We see the effects of this policy in housing as severely as anywhere. The whole housing bubble mess is traced back to the origin – a Fed policy encouraging debt spending as a means to artificially create the appearance of productivity. This Fed policy has included four aspects:
1. The Fed has lent money below inflation. Fed lending rates have been far below inflation (even as measured by the consumer price index, not to mention any real inflationary measurements). In a very real sense, the Fed has lost money on these loans. When inflation is higher than the lending rate, it is a loss. Just as a business cannot stay open when it sells goods below cost, the Fed cannot continue to hold the view that it isn’t real money. The point is, the money lent out at bargain rates is real credit, and that is corrupted when it is given away cheaply.
2. The low interest rates have created the housing bubble without any corresponding investment. It is basic: if you borrow money to invest in productivity (new plants and equipment, for example) it is a profitable use of money. But those low interest rates have gone, instead, into cheap long-term mortgages. Current homeowners have refinanced, and many first- time buyers have gotten into the market because low rates make housing affordable.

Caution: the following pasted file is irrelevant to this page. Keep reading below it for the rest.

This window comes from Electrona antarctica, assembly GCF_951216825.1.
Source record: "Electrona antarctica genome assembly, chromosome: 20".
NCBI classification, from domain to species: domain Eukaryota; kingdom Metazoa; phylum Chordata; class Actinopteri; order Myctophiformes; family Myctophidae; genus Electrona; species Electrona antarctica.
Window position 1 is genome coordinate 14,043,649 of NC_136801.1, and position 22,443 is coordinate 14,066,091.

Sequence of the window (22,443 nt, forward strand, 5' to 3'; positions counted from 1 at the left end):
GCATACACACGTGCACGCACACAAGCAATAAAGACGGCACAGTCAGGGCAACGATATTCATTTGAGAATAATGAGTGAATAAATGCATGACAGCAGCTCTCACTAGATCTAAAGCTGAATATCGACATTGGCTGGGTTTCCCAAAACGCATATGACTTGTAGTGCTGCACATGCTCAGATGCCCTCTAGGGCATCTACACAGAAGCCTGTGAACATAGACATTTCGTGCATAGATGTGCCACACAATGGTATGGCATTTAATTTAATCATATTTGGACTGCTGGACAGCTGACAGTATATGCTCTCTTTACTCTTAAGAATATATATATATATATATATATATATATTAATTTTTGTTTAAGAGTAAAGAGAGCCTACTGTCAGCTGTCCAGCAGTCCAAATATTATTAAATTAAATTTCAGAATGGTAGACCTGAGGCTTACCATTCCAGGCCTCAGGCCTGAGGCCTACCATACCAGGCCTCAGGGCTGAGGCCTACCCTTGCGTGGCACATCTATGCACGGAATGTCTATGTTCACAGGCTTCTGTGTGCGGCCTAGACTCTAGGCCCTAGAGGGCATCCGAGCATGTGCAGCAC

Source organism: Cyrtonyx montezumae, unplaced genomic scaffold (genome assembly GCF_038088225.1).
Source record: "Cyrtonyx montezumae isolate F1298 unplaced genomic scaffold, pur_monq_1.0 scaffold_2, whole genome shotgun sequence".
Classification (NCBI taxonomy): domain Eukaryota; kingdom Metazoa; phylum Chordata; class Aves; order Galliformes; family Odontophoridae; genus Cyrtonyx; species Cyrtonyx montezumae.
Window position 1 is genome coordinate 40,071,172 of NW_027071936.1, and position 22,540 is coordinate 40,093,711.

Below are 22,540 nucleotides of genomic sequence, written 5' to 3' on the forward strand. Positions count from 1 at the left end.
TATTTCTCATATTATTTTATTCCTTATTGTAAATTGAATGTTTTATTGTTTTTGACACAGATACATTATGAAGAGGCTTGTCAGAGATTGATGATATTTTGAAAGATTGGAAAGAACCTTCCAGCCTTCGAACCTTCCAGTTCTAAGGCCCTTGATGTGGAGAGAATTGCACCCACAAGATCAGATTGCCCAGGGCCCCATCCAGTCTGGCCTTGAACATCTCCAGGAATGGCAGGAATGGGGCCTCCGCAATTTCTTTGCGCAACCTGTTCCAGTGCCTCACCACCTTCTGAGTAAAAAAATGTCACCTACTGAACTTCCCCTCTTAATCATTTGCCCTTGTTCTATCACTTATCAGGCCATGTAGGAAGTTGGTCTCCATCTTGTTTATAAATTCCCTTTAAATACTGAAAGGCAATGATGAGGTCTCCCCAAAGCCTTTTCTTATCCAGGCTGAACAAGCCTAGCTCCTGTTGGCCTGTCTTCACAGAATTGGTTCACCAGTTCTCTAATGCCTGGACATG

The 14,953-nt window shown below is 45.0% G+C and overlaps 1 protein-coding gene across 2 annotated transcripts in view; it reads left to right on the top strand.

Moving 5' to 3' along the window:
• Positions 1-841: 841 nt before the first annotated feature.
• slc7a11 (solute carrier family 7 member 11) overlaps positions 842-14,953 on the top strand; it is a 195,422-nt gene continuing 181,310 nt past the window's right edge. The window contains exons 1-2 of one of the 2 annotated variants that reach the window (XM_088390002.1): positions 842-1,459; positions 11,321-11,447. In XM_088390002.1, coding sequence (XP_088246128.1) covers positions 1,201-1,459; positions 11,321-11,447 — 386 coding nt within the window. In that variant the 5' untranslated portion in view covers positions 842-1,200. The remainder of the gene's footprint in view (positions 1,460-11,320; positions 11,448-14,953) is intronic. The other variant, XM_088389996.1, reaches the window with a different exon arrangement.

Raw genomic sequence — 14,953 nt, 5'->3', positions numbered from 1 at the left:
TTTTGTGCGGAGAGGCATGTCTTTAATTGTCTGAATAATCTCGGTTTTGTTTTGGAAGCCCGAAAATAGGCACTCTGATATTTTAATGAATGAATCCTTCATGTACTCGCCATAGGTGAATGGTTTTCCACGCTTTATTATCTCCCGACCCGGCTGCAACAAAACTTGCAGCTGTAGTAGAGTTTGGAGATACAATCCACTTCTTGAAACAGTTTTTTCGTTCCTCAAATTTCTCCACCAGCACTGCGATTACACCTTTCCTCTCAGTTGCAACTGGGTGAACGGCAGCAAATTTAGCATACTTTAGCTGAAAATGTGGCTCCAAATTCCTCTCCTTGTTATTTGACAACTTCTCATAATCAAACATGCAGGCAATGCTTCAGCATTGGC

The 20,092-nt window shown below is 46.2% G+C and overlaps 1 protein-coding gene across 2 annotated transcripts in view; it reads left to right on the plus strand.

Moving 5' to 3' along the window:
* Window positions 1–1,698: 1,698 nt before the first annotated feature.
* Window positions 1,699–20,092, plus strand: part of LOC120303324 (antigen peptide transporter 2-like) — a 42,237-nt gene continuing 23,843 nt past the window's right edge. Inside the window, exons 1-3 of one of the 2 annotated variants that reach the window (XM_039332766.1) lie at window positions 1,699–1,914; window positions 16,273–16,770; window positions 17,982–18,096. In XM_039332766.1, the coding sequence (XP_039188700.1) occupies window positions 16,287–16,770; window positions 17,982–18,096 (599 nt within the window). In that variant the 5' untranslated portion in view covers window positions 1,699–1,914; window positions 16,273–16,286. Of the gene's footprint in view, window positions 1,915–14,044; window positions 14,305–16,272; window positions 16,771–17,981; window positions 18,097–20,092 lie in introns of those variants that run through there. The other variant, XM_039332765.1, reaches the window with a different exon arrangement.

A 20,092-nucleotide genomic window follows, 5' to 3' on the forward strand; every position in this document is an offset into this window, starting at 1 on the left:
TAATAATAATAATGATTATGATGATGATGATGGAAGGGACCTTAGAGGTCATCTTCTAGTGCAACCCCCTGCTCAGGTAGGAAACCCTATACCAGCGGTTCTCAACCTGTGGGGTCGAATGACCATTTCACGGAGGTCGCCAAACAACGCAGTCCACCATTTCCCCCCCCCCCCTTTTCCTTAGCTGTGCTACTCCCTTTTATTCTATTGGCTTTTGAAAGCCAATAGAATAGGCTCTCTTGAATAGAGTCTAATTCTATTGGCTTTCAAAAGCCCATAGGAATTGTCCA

3. The mortgage bubble has inflated the housing market in an exaggerated fashion, creating the illusion of equity. All of that cheap money has created two troubling changes in housing. First is higher demand for owner-occupied housing based on the low cost of borrowed money rather than on any real market forces. Second is the resulting equity buildup from rapid expansion of market value in residential property. But it is as fake as the low interest rates. Like all pyramid schemes, the whole thing will eventually crumble under its own weight. We do not have an endless supply of new home ownership demand; quite the contrary. The baby boomers mostly own homes already, and a smaller population of people coming into home ownership age will ultimately result in an oversupply of housing stock. Once the mortgage bubble bursts, we can expect to see several consequences:
- Defaults on existing loans. As rates on variable mortgages begin to rise right up to their cap rates, we’ll see many of those marginal loans go into default. Many Americans are barely able to afford the mortgage payments they are making based on low interest qualification. But as the Fed finally faces reality and allows interest rates to rise, those variable increases will kick in as well. Many existing loans will be defaulted as a result.
- Reduced market value from oversupply of housing. The oversupply in building will become suddenly obvious. At some point, when the bubble bursts, everyone will realise that too many homes were built too quickly, and the anticipated demand simply isn’t there. The result: those skyrocketing market values will disappear.